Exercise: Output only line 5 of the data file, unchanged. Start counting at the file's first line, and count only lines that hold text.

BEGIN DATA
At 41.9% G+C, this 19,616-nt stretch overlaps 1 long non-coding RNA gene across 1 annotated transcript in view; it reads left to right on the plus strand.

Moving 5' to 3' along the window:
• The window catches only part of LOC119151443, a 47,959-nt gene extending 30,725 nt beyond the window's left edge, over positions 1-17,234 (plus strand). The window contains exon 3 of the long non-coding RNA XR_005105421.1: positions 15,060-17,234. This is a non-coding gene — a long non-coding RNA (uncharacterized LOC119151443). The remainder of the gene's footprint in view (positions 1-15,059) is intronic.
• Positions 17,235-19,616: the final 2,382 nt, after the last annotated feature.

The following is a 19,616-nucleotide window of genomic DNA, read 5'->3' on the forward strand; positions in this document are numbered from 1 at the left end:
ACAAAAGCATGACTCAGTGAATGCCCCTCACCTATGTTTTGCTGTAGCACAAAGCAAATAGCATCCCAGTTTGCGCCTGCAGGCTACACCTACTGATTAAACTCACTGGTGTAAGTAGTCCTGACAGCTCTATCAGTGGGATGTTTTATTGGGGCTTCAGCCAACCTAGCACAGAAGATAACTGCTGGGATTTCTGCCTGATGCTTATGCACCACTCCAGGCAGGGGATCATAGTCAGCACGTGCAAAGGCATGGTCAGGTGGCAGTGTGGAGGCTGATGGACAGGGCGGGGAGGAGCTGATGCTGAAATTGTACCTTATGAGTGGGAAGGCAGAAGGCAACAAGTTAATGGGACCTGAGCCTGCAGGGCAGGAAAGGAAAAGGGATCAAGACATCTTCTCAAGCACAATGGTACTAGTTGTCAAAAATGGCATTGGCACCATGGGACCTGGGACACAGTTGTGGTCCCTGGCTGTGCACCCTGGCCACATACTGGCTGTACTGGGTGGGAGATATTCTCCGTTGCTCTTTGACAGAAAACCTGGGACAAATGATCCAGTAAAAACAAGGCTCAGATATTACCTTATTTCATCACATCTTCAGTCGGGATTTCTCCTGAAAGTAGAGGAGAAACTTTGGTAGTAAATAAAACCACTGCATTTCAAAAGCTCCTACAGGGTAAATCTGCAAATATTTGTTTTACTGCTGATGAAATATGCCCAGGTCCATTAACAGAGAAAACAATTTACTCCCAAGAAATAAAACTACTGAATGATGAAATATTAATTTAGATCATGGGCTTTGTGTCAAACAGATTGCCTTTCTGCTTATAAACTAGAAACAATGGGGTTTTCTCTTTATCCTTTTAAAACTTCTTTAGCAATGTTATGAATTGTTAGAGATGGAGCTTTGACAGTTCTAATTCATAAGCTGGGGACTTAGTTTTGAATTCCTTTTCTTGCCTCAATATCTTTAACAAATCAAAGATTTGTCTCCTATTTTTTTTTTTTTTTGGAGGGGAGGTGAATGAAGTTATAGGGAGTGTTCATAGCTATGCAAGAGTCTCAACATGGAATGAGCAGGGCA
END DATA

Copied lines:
The following is a 19,616-nucleotide window of genomic DNA, read 5'->3' on the forward strand; positions in this document are numbered from 1 at the left end: